3. A method according to claim 1, wherein the step of receiving a user input comprises receiving a password and the step of generating a first key from the user input comprises computing the first key from the password.
4. A method according to claim 1, wherein the step of receiving a user input comprises performing a biometric measurement of the user and the step of generating a first key from the user input comprises obtaining helper data for the user and computing the first key from the biometric measurement and the user helper data.
5. A method according to claim 4, wherein the step of obtaining helper data for the device comprises computing the helper data from the first key and a stored component.
6. A method according to claim 1, and further comprising obtaining a user share, obtaining a device share, and performing a defined function on the user share, device share, first and second keys to obtain a third key.
7. A system for authenticating a device and a user comprising:
a user interface arranged to receive a user input,
a query component arranged to perform a physical measurement of the device, wherein the physical measurement comprises at least performing a Physical Uncloneable Function (PUF) on the device, and
a processing component connected to the user interface and the query component, and arranged to:
generate a first key from the user input,
obtain helper data for the device,
wherein the helper data comprises data associated with the physical measurement,
compute the second key from the physical measurement and the helper data, and
perform an operation using the first key and the second key,
wherein the operation authenticates the device and the user, wherein performing the operation using the first and second keys comprises performing a defined function on the first and second keys and acquired health data of the user, wherein the acquired health data comprises health data acquired by the device.
8. A system according to claim 7, wherein the processing component is arranged, when the defined function on the first and second keys and health data creates a third key.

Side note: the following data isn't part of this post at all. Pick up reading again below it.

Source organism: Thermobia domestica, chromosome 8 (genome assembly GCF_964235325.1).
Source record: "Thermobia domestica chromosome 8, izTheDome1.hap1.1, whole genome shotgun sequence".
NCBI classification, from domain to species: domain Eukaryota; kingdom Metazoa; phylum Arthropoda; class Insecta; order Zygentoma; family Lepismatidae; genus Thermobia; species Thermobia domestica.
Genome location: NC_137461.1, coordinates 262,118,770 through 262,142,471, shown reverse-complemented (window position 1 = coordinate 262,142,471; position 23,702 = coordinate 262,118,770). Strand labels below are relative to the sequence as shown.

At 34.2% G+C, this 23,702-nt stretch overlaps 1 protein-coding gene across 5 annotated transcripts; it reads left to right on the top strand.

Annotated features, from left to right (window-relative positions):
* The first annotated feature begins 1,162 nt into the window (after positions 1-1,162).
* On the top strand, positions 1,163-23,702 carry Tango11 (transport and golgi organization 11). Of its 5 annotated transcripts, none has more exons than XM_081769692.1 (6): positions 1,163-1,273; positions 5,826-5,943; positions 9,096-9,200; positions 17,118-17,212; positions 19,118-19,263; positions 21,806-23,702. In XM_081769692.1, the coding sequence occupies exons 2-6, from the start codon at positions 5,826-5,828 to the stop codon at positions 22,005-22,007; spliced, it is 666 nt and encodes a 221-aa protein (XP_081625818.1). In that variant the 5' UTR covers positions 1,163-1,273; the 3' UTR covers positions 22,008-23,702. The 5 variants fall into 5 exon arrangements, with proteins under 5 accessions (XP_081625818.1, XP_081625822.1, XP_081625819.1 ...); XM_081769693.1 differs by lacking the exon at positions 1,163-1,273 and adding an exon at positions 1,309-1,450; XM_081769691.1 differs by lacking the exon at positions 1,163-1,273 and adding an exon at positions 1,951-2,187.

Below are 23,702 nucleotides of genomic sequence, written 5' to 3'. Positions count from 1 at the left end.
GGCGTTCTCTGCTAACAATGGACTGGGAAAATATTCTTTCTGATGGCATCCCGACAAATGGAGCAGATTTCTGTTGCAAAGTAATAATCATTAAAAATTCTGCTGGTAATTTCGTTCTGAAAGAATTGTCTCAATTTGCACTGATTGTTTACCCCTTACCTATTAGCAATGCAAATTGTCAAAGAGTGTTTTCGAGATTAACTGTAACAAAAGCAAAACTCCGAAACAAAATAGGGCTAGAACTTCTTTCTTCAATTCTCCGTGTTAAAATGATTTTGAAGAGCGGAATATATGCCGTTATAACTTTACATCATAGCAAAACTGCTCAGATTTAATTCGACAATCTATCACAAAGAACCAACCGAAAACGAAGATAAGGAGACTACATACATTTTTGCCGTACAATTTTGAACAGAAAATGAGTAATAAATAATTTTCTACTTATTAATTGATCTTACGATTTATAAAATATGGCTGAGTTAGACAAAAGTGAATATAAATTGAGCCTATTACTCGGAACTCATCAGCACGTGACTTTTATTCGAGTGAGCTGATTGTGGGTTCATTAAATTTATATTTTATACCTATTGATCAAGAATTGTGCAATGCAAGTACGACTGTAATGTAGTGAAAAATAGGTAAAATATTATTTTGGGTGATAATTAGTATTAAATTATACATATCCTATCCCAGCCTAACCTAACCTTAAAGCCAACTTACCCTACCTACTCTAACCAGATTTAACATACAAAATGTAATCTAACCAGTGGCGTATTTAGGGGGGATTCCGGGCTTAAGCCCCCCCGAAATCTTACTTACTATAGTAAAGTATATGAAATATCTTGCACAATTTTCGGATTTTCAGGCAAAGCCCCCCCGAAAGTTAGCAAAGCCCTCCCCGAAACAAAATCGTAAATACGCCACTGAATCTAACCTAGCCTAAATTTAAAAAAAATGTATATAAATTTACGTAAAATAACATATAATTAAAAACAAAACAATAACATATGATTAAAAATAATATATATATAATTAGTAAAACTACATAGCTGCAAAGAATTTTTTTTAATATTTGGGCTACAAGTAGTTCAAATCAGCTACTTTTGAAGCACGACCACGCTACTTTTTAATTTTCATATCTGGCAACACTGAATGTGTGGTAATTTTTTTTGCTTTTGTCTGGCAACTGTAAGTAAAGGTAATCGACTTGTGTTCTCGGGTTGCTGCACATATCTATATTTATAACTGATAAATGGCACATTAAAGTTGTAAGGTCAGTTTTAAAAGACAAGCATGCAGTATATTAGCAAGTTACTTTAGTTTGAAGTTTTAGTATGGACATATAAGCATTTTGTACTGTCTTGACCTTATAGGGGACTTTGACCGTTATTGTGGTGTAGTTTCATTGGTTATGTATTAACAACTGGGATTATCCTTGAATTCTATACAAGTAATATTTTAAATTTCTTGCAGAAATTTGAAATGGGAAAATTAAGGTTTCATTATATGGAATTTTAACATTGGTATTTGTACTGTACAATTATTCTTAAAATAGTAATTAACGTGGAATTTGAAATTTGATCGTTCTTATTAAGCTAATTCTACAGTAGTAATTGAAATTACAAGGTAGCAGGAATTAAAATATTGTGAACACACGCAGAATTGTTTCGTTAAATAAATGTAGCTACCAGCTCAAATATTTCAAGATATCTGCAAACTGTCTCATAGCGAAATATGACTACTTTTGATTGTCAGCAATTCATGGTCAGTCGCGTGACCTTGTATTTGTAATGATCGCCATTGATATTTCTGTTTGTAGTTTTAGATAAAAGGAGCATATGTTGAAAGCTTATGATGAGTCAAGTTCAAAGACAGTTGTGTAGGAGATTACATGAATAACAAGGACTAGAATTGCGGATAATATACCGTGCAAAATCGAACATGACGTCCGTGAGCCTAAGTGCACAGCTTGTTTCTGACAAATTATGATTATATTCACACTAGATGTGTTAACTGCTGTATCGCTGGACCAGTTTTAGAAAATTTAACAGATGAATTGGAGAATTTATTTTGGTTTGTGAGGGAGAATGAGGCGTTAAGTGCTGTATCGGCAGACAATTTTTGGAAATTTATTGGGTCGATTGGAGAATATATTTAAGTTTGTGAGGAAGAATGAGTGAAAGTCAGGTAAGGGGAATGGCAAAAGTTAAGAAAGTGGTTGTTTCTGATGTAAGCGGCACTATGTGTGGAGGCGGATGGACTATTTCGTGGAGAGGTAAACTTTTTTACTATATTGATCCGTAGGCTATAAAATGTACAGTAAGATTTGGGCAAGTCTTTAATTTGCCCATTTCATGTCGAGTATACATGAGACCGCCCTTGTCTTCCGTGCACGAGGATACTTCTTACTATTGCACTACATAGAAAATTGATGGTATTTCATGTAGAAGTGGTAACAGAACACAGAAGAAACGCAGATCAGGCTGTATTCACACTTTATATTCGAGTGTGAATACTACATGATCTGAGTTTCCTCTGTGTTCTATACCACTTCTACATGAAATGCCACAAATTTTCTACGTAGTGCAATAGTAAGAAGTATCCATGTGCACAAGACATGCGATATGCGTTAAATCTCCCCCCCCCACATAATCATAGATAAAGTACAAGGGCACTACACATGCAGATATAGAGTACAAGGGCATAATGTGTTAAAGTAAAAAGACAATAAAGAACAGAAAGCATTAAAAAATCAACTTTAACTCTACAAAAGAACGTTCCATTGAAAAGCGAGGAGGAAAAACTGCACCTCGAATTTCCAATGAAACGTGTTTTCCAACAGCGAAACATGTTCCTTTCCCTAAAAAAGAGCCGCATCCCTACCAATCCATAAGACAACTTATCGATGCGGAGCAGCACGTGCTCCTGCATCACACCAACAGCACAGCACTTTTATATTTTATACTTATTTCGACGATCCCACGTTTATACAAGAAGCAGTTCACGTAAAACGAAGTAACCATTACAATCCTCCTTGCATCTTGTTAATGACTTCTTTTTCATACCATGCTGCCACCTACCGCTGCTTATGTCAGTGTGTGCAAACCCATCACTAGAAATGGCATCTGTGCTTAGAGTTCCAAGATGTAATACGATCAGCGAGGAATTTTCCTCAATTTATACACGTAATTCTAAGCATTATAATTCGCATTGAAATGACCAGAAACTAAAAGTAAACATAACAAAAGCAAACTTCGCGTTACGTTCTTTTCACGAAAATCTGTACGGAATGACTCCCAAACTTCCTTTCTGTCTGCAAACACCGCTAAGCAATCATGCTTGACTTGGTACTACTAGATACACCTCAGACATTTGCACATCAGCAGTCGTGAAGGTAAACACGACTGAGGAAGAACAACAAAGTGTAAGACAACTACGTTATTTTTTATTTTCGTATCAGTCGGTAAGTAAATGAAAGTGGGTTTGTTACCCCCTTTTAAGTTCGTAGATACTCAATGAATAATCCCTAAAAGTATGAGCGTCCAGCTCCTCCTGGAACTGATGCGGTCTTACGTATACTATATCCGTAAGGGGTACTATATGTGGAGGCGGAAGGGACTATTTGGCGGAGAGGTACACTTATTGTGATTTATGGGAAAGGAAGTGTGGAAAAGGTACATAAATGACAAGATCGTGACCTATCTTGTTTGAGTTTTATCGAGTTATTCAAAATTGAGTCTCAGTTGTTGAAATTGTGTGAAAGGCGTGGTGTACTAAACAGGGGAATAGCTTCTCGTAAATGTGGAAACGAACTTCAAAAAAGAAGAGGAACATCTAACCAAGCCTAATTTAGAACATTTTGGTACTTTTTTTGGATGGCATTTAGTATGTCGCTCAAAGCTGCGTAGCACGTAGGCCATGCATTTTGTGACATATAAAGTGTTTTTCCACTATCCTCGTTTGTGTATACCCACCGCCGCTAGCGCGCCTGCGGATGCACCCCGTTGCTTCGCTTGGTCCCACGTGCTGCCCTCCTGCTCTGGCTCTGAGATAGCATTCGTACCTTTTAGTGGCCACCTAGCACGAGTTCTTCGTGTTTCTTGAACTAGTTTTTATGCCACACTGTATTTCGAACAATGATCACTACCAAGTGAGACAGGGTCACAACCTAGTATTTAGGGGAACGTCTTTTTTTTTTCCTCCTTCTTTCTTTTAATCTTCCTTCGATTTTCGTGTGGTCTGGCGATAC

9. A system according to claim 7, wherein the user input comprises a password and the processing component is arranged, when generating a first key from the user input, to compute the first key from the password.
10. A system according to claim 7, wherein the user input comprises a biometric measurement of the user and the processing component is arranged, when generating a first key from the user input, to obtain helper data for the user and to compute the first key from the biometric measurement and the user helper data.
11. A system according to claim 10, wherein the processing component is arranged, when obtaining helper data for the device, to compute the helper data from the first key and a stored component.
12. A system according to claim 7, wherein the processing component is further arranged to obtain a user share, obtain a device share, and to perform a defined function on the user share, device share, first and second keys to obtain a third key.
13. A system according to claim 7, wherein the user interface, the query component and the processing component are contained within a single device.
14. A system according to claim 7, wherein the user interface, the query component and the processing component are distributed across a plurality of devices.
15. A method of registering a device and a user comprising:
receiving a user input,
generating a first key from the user input,
performing a physical measurement of the device, wherein the physical measurement comprises at least performing a Physical Uncloneable Function (PUF) on the device,
generating a second key and helper data for the device from the physical measurement, wherein the helper data comprises data associated with the physical measurement,
performing an operation using the first key and the second key, and transmitting an output of the operation to a remote data store, wherein the operation authenticates the device and the user, wherein performing the operation using the first and second keys comprises performing a defined function on the first and second keys and acquired health data of the user, wherein the acquired health data comprises health data acquired by the device.
16. A method according to claim 15, wherein the step of receiving a user input comprises performing a biometric measurement of the user and the step of generating a first key from the user input generating helper data for the user.
17. A system for registering a device and a user comprising:
a user interface arranged to receive a user input,
a query component arranged to perform a physical measurement of the device, wherein the physical measurement comprises at least performing a Physical Uncloneable Function (PUF) on the device, and
a processing component arranged to generate a first key from the user input, to generate a second key and helper data for the device from the physical measurement,
wherein the helper data comprises data associated with the physical measurement,
to perform an operation using the first key and the second key, and transmitting an output of the operation to a remote data store,
wherein the operation authenticates the device and the user, wherein performing the operation using the first and second keys comprises performing a defined function on the first and second keys and acquired health data of the user, wherein the acquired health data comprises health data acquired by the device.
18. A system according to claim 17, wherein the user input comprises a biometric measurement of the user and the processing component is further arranged, when generating a first key from the user input, to generate helper data for the user.